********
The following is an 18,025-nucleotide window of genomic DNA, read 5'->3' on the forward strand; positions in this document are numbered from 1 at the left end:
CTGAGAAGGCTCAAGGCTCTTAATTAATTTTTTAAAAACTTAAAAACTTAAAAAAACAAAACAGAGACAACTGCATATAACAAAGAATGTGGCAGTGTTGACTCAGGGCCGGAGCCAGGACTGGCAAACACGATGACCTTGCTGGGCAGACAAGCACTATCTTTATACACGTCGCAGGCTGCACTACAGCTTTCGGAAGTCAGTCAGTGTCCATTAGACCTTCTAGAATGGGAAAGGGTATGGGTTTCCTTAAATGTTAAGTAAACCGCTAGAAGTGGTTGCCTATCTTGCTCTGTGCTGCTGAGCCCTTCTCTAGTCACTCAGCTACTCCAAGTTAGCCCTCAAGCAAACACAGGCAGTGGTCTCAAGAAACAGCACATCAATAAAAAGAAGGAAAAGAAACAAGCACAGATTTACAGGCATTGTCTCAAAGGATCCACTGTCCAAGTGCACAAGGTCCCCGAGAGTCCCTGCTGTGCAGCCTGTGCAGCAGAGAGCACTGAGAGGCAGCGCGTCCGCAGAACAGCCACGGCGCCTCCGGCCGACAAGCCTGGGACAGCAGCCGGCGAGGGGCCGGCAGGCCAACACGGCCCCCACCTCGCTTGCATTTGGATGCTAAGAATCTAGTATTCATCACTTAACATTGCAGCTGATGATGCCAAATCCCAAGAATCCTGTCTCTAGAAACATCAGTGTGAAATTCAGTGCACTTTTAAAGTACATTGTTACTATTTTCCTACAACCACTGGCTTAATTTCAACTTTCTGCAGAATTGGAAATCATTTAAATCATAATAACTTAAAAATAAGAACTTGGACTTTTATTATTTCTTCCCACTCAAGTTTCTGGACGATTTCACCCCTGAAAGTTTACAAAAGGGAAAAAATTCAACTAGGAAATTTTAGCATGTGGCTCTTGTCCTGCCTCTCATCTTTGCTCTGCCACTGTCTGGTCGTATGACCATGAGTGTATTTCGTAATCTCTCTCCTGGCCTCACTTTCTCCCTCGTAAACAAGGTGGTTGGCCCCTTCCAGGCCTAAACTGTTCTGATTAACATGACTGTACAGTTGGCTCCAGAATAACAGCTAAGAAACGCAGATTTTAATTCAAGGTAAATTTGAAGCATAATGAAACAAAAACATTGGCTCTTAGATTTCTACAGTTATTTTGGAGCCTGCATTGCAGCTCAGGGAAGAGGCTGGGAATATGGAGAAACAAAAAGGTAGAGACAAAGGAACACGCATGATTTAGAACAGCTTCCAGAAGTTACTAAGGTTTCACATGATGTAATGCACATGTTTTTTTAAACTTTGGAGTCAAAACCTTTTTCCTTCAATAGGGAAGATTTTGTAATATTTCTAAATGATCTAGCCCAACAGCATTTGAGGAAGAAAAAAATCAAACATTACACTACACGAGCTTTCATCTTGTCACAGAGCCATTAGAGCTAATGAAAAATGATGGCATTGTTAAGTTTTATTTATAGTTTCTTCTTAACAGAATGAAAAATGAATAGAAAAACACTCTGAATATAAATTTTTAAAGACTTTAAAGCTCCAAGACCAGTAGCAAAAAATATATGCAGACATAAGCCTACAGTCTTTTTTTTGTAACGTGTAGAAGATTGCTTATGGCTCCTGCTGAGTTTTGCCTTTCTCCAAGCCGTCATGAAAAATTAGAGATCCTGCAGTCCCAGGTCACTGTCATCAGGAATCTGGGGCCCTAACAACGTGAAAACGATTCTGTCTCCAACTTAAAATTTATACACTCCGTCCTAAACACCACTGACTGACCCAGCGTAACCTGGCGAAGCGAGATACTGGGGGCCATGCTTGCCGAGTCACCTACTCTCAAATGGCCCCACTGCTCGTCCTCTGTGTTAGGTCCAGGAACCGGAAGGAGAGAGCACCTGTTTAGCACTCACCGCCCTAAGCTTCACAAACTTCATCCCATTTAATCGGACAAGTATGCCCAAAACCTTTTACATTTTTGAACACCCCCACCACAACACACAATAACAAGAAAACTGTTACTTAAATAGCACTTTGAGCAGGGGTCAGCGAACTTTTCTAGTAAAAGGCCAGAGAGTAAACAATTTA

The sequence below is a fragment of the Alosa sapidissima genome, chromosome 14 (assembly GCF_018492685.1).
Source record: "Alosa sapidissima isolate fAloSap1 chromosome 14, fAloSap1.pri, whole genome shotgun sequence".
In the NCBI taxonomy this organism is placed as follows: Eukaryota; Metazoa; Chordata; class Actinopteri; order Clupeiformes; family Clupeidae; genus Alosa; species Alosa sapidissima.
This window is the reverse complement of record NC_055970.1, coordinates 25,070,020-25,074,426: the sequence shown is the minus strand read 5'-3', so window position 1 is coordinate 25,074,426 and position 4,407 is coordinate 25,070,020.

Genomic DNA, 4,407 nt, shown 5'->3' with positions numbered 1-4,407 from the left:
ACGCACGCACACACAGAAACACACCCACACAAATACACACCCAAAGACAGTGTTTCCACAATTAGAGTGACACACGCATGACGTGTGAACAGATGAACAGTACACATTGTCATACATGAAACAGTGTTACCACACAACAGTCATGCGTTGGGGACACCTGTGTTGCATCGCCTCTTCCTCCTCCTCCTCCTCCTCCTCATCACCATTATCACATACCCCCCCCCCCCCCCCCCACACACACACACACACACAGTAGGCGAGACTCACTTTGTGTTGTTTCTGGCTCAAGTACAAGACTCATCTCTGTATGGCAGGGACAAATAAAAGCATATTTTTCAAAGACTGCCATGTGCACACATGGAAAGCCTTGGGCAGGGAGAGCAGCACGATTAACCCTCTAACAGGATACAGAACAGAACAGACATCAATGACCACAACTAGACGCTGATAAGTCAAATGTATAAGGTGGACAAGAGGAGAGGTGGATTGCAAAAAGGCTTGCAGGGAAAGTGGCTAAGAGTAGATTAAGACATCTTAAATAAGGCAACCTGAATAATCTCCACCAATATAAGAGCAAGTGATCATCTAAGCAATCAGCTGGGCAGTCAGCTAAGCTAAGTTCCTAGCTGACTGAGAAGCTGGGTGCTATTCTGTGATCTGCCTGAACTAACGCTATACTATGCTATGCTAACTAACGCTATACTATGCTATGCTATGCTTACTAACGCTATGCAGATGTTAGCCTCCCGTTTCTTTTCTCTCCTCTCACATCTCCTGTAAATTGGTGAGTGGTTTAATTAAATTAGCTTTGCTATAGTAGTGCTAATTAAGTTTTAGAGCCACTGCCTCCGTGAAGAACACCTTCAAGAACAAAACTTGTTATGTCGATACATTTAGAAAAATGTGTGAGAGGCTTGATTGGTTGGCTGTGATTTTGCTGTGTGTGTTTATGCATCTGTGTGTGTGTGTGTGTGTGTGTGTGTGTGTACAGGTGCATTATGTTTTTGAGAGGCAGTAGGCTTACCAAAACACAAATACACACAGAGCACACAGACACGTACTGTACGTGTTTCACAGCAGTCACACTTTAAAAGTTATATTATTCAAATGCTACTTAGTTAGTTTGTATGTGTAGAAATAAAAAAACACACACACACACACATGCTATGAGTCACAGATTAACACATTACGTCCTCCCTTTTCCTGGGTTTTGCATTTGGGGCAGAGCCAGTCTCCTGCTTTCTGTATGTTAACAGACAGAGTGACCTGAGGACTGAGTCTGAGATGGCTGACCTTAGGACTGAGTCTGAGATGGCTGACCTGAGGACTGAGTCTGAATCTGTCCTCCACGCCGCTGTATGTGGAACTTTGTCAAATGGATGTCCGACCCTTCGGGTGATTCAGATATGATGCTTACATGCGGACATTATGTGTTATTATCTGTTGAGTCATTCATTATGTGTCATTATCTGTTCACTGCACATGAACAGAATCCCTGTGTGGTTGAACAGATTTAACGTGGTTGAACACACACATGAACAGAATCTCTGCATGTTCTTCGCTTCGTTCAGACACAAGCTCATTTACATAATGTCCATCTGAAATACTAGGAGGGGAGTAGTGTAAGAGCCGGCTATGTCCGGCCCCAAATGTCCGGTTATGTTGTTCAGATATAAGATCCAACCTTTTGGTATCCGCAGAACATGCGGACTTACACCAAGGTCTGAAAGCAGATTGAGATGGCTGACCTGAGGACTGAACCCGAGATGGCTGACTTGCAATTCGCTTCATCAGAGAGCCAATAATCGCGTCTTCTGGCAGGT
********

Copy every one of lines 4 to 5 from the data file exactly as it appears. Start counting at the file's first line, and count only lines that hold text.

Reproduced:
Source record: "Alosa sapidissima isolate fAloSap1 chromosome 14, fAloSap1.pri, whole genome shotgun sequence".
In the NCBI taxonomy this organism is placed as follows: Eukaryota; Metazoa; Chordata; class Actinopteri; order Clupeiformes; family Clupeidae; genus Alosa; species Alosa sapidissima.